After New Hampshire dog’s death, an effort to ban guns to put pets down

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CONCORD, N.H. (AP) – The death of a brown-and-white, mixed breed named Bruno on the northern fringe of New Hampshire’s White Mountains has sparked an angry response from animal rights activists who want to ban owners from using a gun to “put down” old, sick or dangerous dogs.

“It was done in such a cruel manner. The dog was shot multiple times and left to die,” said Katie Treamer, one of the founders of Justice For Bruno, a group lobbying to make it a felony to shoot a pet to death in New Hampshire. “In this day and age, it’s just not a responsible way to euthanize a pet.”

A humanely placed bullet is a generations-old method of dispatching pets in rural parts of the country where a veterinarian’s syringe can be expensive and hours away. And even those angry at how Bruno died say outlawing the practice isn’t likely because it is so deeply ingrained in the nation’s agrarian traditions, where farmers and ranchers have long put down domestic animals with a gunshot.

New Hampshire is among 27 states plus the District of Columbia that have no laws governing “emergency euthanasia,” according to the American Veterinary Medical Association. Justice For Bruno has contacted state officials and its change.org petition has more than 36,000 signatures in support of a new law.

State Rep. John Tholl, who lives in New Hampshire’s north country and chairs the House public safety committee, said a ban on shooting a pet as a form of euthanasia faces long odds, especially in rural states.

“It’s been common practice for people up here to put down their animals – not just dogs – because they’re hurt in such a way that they can’t be saved or they’re so old that they need to be relieved of suffering,” Tholl said. “And the cost to do that through a vet is quite expensive.”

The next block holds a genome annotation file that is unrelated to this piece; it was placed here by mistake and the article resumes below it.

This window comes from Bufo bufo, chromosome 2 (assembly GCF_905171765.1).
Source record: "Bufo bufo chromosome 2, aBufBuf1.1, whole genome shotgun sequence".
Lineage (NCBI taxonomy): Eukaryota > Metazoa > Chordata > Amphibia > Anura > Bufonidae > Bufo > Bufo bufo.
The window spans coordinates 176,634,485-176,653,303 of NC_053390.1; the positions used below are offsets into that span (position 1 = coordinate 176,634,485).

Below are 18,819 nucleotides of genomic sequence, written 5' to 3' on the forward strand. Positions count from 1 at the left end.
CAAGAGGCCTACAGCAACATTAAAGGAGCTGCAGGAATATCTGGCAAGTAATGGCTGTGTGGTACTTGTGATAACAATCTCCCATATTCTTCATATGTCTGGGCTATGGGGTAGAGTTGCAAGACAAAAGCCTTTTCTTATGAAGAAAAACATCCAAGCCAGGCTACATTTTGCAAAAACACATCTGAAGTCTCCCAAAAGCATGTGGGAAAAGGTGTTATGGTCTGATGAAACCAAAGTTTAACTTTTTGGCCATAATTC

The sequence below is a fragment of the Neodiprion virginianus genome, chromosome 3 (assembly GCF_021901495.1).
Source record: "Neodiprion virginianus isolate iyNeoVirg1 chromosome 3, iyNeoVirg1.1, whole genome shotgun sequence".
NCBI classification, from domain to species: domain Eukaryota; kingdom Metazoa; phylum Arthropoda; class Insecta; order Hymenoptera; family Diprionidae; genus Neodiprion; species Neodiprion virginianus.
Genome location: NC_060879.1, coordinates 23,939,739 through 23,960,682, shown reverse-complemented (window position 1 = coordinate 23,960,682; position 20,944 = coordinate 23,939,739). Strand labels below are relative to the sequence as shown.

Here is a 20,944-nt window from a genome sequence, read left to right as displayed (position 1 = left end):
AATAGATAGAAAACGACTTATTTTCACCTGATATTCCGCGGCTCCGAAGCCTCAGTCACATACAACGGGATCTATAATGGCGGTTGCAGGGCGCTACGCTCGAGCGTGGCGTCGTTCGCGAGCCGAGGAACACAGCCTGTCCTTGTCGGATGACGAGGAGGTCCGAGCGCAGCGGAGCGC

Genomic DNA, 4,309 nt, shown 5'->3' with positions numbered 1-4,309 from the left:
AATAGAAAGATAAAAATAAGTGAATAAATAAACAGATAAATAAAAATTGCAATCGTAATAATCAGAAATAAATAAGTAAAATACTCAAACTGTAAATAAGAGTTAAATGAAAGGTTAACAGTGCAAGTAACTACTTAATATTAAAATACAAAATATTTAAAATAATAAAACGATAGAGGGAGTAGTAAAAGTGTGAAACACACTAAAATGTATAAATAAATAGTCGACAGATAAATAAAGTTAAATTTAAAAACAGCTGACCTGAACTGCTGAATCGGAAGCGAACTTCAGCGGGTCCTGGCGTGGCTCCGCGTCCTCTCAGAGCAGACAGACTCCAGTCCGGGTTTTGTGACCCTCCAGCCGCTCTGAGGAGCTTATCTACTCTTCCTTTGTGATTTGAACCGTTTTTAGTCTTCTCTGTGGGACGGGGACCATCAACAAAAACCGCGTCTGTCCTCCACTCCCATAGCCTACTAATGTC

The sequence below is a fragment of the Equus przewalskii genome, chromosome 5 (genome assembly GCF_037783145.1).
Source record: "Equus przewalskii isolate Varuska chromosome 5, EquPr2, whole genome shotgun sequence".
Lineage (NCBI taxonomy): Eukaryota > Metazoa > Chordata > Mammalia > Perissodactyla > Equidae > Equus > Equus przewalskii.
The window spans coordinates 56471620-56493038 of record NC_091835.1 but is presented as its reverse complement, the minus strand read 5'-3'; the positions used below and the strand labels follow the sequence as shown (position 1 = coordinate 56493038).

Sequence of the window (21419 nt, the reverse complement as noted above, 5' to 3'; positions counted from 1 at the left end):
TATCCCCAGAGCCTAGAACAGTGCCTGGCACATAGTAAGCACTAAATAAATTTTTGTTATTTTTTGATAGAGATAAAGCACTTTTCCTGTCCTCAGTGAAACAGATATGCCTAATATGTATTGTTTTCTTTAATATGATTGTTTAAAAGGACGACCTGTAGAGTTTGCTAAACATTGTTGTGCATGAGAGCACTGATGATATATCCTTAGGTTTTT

The dog whose death prompted calls for new legislation, however, was not injured.

Bruno was found shot four times in September in the former timber city of Berlin. Bruno’s owner, Ryan Landry, said in a Facebook posting he was forced to put down the year-and-a-half old dog because it had bitten his children. Landry declined to be interviewed by The Associated Press.

Treamer said Landry had other options, including returning Bruno – no questions asked – to the shelter where he was adopted. If the dog truly was dangerous, then medical euthanasia administered by a trained professional would have been the preferred way to end Bruno’s life, she said.

State laws restricting emergency euthanasia vary.

Maine’s law is explicit: “An animal may be shot if it is restrained in a humane way, it is performed by a highly skilled and trained person using a weapon that will produce instantaneous death by a single shot.” Several states allow law enforcement, veterinarians or animal welfare workers to shoot a pet if the animal is injured, sick or dangerous. In New York, “no person shall euthanize any dog or cat by gunshot except as an emergency procedure for a dangerous dog or a severely injured dog.”

Tholl also says shooting is humane when done right.

“Let’s face it, there are people who are qualified to put down an animal with one shot,” he said.

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